Job 32 Summary - The Cambridge Bible for Schools and Colleges
Ch. 32 37. The speeches of Elihu
Ch. 32. Introduction of Elihu, a new speaker; with his reasons for taking part in the controversy
The Chapter contains three parts:
First, Job 32:1. The reason why Job’s three friends refrained from speaking further they failed to make any impression on Job: he was right in his own eyes.
Second, Job 32:2-5. The Author in his own words introduces Elihu, stating the reasons which constrained this speaker to take part in the dispute. The anger of Elihu was kindled, first, against Job, because he justified himself as against God, held himself in the right at the expense of God’s righteousness; and second, against the three friends because they failed to bring forward such arguments as effectively to condemn Job, that is, shew him to be in the wrong in his complaints of God. In other words, the sole point which Elihu has in view is justification of God, and towards this point all his reasoning is directed. Job is guilty of wrong against God, and the three friends are to blame because they have not been able to bring this wrong home to Job.
These five verses are in prose, though curiously enough they are pointed with the Poetical Accentuation.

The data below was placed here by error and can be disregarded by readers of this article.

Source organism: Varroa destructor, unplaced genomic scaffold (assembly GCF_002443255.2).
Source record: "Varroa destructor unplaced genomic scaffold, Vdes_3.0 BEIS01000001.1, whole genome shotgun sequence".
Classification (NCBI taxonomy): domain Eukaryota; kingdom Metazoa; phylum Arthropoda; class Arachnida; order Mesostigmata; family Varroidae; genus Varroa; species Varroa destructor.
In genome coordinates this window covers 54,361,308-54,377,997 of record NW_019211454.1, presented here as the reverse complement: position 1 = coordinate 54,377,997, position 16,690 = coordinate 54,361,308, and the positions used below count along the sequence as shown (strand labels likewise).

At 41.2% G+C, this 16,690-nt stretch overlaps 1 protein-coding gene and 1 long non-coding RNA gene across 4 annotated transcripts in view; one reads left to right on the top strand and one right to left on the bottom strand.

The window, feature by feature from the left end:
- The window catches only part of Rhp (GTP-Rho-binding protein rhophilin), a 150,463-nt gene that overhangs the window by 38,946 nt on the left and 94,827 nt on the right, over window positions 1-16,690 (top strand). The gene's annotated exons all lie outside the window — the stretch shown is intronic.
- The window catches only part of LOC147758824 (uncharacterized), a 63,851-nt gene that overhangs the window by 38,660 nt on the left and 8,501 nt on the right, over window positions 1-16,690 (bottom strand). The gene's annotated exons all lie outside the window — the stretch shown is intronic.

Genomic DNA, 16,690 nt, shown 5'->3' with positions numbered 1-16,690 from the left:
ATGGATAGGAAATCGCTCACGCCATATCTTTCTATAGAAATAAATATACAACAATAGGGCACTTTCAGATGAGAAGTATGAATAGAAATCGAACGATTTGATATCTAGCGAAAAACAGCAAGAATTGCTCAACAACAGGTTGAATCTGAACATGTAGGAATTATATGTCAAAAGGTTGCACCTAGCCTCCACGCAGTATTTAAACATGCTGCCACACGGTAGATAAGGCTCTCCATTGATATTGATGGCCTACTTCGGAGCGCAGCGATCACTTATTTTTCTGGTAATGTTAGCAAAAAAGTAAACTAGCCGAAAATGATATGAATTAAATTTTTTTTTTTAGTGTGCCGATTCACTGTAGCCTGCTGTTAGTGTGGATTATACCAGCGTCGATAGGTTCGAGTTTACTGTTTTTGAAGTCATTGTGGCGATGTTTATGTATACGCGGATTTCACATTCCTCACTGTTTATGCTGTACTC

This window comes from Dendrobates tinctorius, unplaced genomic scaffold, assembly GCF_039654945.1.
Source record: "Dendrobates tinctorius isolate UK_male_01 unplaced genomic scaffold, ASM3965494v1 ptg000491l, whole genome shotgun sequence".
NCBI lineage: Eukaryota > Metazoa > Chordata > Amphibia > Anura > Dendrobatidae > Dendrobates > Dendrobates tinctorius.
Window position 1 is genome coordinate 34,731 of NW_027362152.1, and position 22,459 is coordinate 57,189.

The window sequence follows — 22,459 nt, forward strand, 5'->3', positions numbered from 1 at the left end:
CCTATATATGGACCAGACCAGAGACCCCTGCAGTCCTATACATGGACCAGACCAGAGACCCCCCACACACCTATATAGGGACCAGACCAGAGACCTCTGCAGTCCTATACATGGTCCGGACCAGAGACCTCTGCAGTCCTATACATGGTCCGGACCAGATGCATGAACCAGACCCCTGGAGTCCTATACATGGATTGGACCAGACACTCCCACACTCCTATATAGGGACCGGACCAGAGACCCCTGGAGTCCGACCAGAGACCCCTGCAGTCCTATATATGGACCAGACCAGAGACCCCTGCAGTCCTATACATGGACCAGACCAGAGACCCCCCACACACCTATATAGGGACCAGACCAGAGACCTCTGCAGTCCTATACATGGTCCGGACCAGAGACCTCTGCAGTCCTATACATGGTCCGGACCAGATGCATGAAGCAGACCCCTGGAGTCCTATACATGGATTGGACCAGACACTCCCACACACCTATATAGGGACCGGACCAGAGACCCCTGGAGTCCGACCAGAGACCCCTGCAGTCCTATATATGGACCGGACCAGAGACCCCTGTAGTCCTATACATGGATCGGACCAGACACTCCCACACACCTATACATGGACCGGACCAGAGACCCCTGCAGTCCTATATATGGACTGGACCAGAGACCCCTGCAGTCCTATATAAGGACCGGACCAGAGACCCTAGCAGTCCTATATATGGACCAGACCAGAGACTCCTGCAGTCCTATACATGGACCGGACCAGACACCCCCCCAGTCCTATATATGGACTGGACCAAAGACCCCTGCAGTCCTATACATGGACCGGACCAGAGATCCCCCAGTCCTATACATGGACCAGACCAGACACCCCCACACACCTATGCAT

Third, Job 32:6-22. Elihu is then introduced speaking in his own person, and stating the reasons which hitherto have kept him from speaking, and those which induce him now to take part in the controversy. He would have spoken sooner had he not been a youth in the midst of aged and presumably wise men. But he reflects, and indeed present events shew it, that wisdom is not the prerogative of mere age; it is a gift of God, and therefore he will advance his opinion. It is intolerable to him ( Job 32:19) that a man like Job, who utters such perverse and godless sentiments (ch. Job 34:7), should not be put to silence; and he is conscious of ability ( Job 32:8 ; Job 32:18) to answer him and all his class (ch. Job 35:4).
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The Cambridge Bible for Schools and Colleges
The Cambridge Bible for Schools and Colleges is a biblical commentary set published in parts by Cambridge University Press from 1882 onwards. Anglican bishop John Perowne was the general editor. The first section published was written by theologian Thomas Kelly Cheyne and covered the Book of Micah.
Perowne exercised limited editorial control over the writers of individual commentaries: his aim was "to leave each contributor to the unfettered exercise of his own judgment".